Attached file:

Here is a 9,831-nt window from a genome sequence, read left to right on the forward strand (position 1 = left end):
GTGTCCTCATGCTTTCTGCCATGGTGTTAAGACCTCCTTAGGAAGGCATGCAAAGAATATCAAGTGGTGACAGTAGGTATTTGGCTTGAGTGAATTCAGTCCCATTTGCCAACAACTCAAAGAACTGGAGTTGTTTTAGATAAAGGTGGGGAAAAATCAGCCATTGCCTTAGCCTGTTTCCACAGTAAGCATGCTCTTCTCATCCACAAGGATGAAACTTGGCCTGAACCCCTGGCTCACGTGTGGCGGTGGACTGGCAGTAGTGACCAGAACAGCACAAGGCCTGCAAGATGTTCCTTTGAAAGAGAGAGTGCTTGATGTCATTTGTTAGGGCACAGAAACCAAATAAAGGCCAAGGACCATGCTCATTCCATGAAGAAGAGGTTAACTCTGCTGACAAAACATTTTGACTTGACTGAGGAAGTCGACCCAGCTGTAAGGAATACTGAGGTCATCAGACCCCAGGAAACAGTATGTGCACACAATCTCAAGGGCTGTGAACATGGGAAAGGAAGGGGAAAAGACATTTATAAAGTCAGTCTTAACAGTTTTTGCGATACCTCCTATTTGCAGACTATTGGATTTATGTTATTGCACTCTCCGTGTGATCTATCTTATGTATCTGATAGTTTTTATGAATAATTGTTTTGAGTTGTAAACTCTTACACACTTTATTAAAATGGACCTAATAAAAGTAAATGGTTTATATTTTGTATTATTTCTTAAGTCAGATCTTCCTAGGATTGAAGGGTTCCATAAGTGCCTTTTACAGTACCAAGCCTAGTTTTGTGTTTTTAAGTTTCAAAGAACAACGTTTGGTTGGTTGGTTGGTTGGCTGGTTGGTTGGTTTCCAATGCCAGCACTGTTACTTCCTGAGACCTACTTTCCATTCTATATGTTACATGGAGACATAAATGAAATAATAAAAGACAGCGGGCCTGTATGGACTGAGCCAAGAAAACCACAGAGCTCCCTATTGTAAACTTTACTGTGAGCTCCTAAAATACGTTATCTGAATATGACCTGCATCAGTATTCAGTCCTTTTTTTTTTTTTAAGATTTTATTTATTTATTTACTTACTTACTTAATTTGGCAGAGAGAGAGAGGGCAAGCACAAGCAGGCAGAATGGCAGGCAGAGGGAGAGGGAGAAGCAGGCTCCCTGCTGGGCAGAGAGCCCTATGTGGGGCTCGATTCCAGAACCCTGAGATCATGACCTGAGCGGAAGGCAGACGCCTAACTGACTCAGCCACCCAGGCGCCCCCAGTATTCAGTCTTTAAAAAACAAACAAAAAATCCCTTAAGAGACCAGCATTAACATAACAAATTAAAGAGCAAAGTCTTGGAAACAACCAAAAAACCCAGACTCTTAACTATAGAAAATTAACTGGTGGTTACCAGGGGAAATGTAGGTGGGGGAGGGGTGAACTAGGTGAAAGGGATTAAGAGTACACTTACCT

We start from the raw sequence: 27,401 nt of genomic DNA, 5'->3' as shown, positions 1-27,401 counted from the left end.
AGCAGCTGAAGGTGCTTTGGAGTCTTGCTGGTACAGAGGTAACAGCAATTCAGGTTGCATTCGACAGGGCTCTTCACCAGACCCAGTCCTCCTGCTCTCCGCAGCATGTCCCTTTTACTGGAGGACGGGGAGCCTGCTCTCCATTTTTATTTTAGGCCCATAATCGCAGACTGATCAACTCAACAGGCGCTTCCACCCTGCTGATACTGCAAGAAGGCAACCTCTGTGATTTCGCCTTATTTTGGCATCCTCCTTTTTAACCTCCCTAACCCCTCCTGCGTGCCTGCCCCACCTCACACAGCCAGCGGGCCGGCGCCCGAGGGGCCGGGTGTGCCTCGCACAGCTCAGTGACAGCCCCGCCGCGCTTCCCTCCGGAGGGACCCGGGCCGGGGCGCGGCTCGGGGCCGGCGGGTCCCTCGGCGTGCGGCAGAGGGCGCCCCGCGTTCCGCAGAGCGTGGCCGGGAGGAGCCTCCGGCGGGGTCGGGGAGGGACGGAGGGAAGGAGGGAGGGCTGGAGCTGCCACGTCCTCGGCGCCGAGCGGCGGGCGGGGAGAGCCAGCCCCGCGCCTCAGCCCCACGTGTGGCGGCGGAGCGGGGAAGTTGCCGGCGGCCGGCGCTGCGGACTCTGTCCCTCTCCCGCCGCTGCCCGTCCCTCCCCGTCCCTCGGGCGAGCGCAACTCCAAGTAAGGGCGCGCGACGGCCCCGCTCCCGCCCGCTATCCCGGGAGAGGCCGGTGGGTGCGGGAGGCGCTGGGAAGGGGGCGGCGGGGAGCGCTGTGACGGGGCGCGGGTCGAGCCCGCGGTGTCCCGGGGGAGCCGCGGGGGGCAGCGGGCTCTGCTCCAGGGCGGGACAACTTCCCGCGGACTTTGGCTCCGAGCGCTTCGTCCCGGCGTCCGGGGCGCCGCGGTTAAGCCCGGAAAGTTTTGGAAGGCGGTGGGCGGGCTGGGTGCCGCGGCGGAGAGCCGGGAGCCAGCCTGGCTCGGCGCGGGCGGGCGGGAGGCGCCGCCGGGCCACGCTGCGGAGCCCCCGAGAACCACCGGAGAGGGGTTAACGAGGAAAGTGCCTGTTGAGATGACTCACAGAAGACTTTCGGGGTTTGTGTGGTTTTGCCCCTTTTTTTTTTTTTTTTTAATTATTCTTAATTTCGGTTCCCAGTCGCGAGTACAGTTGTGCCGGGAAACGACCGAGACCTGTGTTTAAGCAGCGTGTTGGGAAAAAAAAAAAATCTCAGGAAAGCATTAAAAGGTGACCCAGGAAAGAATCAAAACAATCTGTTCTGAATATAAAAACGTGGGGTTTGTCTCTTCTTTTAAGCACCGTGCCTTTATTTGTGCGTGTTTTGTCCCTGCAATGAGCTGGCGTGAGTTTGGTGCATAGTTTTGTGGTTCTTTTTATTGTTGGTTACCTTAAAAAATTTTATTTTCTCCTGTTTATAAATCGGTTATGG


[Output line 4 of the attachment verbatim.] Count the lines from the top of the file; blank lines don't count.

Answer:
AGCAGCTGAAGGTGCTTTGGAGTCTTGCTGGTACAGAGGTAACAGCAATTCAGGTTGCATTCGACAGGGCTCTTCACCAGACCCAGTCCTCCTGCTCTCCGCAGCATGTCCCTTTTACTGGAGGACGGGGAGCCTGCTCTCCATTTTTATTTTAGGCCCATAATCGCAGACTGATCAACTCAACAGGCGCTTCCACCCTGCTGATACTGCAAGAAGGCAACCTCTGTGATTTCGCCTTATTTTGGCATCCTCCTTTTTAACCTCCCTAACCCCTCCTGCGTGCCTGCCCCACCTCACACAGCCAGCGGGCCGGCGCCCGAGGGGCCGGGTGTGCCTCGCACAGCTCAGTGACAGCCCCGCCGCGCTTCCCTCCGGAGGGACCCGGGCCGGGGCGCGGCTCGGGGCCGGCGGGTCCCTCGGCGTGCGGCAGAGGGCGCCCCGCGTTCCGCAGAGCGTGGCCGGGAGGAGCCTCCGGCGGGGTCGGGGAGGGACGGAGGGAAGGAGGGAGGGCTGGAGCTGCCACGTCCTCGGCGCCGAGCGGCGGGCGGGGAGAGCCAGCCCCGCGCCTCAGCCCCACGTGTGGCGGCGGAGCGGGGAAGTTGCCGGCGGCCGGCGCTGCGGACTCTGTCCCTCTCCCGCCGCTGCCCGTCCCTCCCCGTCCCTCGGGCGAGCGCAACTCCAAGTAAGGGCGCGCGACGGCCCCGCTCCCGCCCGCTATCCCGGGAGAGGCCGGTGGGTGCGGGAGGCGCTGGGAAGGGGGCGGCGGGGAGCGCTGTGACGGGGCGCGGGTCGAGCCCGCGGTGTCCCGGGGGAGCCGCGGGGGGCAGCGGGCTCTGCTCCAGGGCGGGACAACTTCCCGCGGACTTTGGCTCCGAGCGCTTCGTCCCGGCGTCCGGGGCGCCGCGGTTAAGCCCGGAAAGTTTTGGAAGGCGGTGGGCGGGCTGGGTGCCGCGGCGGAGAGCCGGGAGCCAGCCTGGCTCGGCGCGGGCGGGCGGGAGGCGCCGCCGGGCCACGCTGCGGAGCCCCCGAGAACCACCGGAGAGGGGTTAACGAGGAAAGTGCCTGTTGAGATGACTCACAGAAGACTTTCGGGGTTTGTGTGGTTTTGCCCCTTTTTTTTTTTTTTTTTAATTATTCTTAATTTCGGTTCCCAGTCGCGAGTACAGTTGTGCCGGGAAACGACCGAGACCTGTGTTTAAGCAGCGTGTTGGGAAAAAAAAAAAATCTCAGGAAAGCATTAAAAGGTGACCCAGGAAAGAATCAAAACAATCTGTTCTGAATATAAAAACGTGGGGTTTGTCTCTTCTTTTAAGCACCGTGCCTTTATTTGTGCGTGTTTTGTCCCTGCAATGAGCTGGCGTGAGTTTGGTGCATAGTTTTGTGGTTCTTTTTATTGTTGGTTACCTTAAAAAATTTTATTTTCTCCTGTTTATAAATCGGTTATGG